There are still the traditions of the Foreign Office. I once expressed—I was very irreverent towards such an ancient institution—the wish that the Foreign Office might some day be burned down; and at least, correcting myself, that if it should be burned down, that I hoped all its mad, and baneful, and wicked traditions would be burned with it. But these traditions still linger in the Foreign Office, and Lord Derby—to whom they are foreign—endeavouring to fill that eminent office, I believe with a true intention to serve his country, and to do right—has been made the victim of the traditions he finds in the office which he has filled for the last four of five years. But I say the heart of the nation is gradually changing. I met at dinner at a friend’s house in Salford only the night before last an old friend of mine, and he came up to me and said, “Do you recollect me twenty-three or twenty-four years ago? You know I walked down Market Street with you that day when you came out of the Town Hall, where you had been hissed and hooted and maltreated, and where you were not allowed to speak to the constituents you were endeavouring to serve, and when you were not allowed to pass down the street without gross insult?” Well, now, a man may have an opinion in favour of peace, and the “dogs of war” will scarcely bark at him.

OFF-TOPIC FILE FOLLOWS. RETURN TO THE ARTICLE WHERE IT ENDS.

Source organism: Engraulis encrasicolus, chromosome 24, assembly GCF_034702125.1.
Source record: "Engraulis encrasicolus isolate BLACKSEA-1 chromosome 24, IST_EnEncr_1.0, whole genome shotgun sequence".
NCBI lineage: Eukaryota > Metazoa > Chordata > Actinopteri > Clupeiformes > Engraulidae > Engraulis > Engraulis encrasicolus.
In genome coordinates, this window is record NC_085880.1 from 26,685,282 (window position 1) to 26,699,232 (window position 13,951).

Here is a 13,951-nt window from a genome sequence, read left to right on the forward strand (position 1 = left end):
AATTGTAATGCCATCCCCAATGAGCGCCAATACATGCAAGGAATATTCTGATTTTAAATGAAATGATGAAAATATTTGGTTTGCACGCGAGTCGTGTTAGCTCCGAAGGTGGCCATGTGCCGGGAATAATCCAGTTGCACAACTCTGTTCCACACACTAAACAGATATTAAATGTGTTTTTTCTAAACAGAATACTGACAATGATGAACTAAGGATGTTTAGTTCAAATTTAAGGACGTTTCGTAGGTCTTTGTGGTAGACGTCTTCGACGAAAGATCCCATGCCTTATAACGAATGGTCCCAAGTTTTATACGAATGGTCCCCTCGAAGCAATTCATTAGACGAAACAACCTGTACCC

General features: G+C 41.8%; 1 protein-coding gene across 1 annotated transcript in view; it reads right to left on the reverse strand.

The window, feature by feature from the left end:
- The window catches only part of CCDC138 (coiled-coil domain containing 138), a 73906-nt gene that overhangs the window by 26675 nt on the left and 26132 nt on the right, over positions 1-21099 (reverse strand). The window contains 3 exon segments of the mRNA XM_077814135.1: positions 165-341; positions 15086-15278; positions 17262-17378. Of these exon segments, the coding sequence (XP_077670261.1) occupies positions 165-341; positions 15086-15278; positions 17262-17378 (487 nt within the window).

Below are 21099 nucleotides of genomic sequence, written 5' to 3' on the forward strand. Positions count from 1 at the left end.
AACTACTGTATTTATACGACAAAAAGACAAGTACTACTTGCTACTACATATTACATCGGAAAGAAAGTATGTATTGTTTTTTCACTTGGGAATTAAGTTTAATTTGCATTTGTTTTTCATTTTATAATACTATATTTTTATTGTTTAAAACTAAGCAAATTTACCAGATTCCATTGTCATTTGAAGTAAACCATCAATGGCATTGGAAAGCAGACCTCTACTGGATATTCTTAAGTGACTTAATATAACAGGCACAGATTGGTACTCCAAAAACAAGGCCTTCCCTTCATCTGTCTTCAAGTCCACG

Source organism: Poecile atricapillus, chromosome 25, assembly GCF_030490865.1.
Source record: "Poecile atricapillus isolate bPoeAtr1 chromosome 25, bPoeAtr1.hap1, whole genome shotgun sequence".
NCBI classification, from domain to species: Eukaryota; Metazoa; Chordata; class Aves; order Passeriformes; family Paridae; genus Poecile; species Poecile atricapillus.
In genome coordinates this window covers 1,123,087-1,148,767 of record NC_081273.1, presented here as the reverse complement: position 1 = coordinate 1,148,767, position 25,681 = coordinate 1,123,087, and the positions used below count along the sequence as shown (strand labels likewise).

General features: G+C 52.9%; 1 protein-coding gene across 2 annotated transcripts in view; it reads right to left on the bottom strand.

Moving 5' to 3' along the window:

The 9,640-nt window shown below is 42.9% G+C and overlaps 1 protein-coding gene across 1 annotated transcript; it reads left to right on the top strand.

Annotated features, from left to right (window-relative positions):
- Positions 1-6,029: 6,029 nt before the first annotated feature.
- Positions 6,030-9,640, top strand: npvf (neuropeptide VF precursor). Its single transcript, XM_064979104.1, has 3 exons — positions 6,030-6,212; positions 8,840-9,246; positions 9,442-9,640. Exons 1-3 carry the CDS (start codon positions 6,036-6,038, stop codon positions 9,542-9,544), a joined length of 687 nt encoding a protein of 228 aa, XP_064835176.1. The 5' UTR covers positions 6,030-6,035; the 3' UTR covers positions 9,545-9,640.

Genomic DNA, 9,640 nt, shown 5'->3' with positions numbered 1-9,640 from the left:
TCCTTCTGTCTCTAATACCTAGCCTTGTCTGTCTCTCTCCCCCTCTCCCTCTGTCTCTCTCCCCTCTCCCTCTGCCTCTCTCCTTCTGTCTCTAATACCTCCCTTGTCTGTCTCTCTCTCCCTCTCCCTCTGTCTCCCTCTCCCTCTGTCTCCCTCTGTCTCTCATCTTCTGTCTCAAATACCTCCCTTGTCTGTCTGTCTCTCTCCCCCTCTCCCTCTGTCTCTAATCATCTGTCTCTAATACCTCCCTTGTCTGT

But still we cannot disguise from ourselves the fact that there is something of a war party in this country, and that it has free access to some, and indeed to not a few, of the newspapers of the London press. If there is any man here who thinks the question of our policy doubtful, if there is any man in the country who shall read what I say now who is in doubt, I ask him to look back to the policy of twenty-three years ago, and to see how it was then tried, and how it succeeded, or how it failed. The arguments were the same then exactly as they are now. The falsehoods were the same. The screechings and howlings of a portion of the press were just about the same. But the nation now—and if nations learned nothing, how long could they be sustained?—has learned something, and it has risen above this. I am persuaded that there is a great difference of opinion as to Russian policy in the main, or Turkish policy in this war, and men may pity especially the suffering on the one side or the suffering on the other—for my share, I pity the sufferings of both sides,—and whatever may be our differences of opinion, I think it is conclusively proved that the vast bulk of all the opinion that is influential in this country upon this question leads to this—that the nation is for a strict and rigid neutrality throughout this war.